Jay Parini was born in Pittston, Pennsylvania in 1948. He attended West Scranton High School and graduated from Lafayette College in 1970. After graduating in 1975 with a doctorate at Scotland’s University of St. Andrews, he taught at Dartmouth College from 1975 to 1982 and has continued teaching since then at Middlebury College in Vermont as an Axinn professor of English and Creative Writing.

Jay Parini has written several novels and poems as well as being a regular contributor of essays and reviews to various newspapers and journals. He is a scholar and a writer of poetry, fiction, non fiction, biographies, criticism and he has also edited many books. He has received awards as well as fellowships and his books have been translated into many languages.

He is married to psychologist, essayist and story writer, Devon Jersild, they have three sons and live in Weybridge, Vermont.

The Last Station, published in 1990, became a best seller and was adapted into a film released in 2009 which received two Oscar nominations.

The last Station is an interesting and ingenious mixture of fiction and biography. It’s based on real events and recounts the last year in the life of the most revered Russian writer, Leo Tolstoy, as imagined by Jay Parini who “still thinks of himself as essentially a Tolstoyan in his spiritual and political life”.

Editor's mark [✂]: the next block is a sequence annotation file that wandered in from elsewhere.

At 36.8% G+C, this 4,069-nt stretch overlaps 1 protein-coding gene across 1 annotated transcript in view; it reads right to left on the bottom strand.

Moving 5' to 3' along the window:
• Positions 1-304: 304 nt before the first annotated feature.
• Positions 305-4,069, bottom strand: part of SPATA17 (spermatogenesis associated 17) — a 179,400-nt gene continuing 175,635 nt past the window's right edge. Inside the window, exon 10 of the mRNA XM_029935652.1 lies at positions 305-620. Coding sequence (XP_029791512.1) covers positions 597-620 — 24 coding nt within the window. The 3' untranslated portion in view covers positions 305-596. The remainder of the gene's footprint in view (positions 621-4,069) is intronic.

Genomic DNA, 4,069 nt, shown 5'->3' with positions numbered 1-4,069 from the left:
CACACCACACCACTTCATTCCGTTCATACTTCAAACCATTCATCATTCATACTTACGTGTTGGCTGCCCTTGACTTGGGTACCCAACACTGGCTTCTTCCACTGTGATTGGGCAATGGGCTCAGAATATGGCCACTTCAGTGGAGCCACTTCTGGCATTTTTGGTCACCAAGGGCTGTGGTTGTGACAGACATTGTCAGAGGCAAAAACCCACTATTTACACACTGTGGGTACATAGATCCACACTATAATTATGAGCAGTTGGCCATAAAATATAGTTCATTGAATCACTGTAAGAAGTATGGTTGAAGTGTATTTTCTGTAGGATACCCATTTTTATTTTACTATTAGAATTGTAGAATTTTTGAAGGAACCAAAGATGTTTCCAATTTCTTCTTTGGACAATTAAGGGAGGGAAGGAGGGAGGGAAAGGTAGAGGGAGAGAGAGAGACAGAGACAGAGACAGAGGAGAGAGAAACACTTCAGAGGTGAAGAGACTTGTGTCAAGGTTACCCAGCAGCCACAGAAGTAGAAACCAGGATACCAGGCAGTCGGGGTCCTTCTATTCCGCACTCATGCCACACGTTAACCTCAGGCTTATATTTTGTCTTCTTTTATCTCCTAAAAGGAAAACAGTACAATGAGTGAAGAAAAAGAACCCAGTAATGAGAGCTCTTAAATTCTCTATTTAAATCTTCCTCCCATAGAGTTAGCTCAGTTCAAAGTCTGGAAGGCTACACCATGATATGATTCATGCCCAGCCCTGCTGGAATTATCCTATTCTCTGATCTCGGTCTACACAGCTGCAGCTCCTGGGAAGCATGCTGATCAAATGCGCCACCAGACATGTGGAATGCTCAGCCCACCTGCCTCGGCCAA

In an interview, Jay Parini remarked that he makes little difference between biographies and novels. He goes on to say that: “they both are works of fiction” and that fiction allows the writer “more freedom”, since the writer can imagine the motives by digging into the head and unconscious mind of a character.

The story of The Last Station is narrated alternately by the different main characters, each one giving his or her own perspective on the multiple facets of the eighty-two-year-old, Leo Tolstoy: his thoughts, his political convictions, his love of nature, his compassion for the poor, his religious beliefs, his meditations and his extreme moralistic and ascetic views. The reader follows him in this last agitated year of his life through his illness to his death in the small Astapovo railway station, while trying to escape his wife’s daily, unbearable harassment in the hope of spending his last days in peace. He is the main focus of the novel, is much admired, praised worldwide and has many disciples.

Each chapter in the novel represents a voice of a narrator which the author has interspersed with his own poems. There is Tolstoy’s wife, Sofya Andreyevna followed by Bulgakov, Tolstoy’s new and last secretary, then Tolstoy himself, his doctor, Makovitsky, his youngest daughter Sasha, who was also his secretary and Tolstoy’s biggest admirer, friend, disciple and promoter of his work, Chertkov. There are also extracts from Tolstoy’s letters and various diary entries.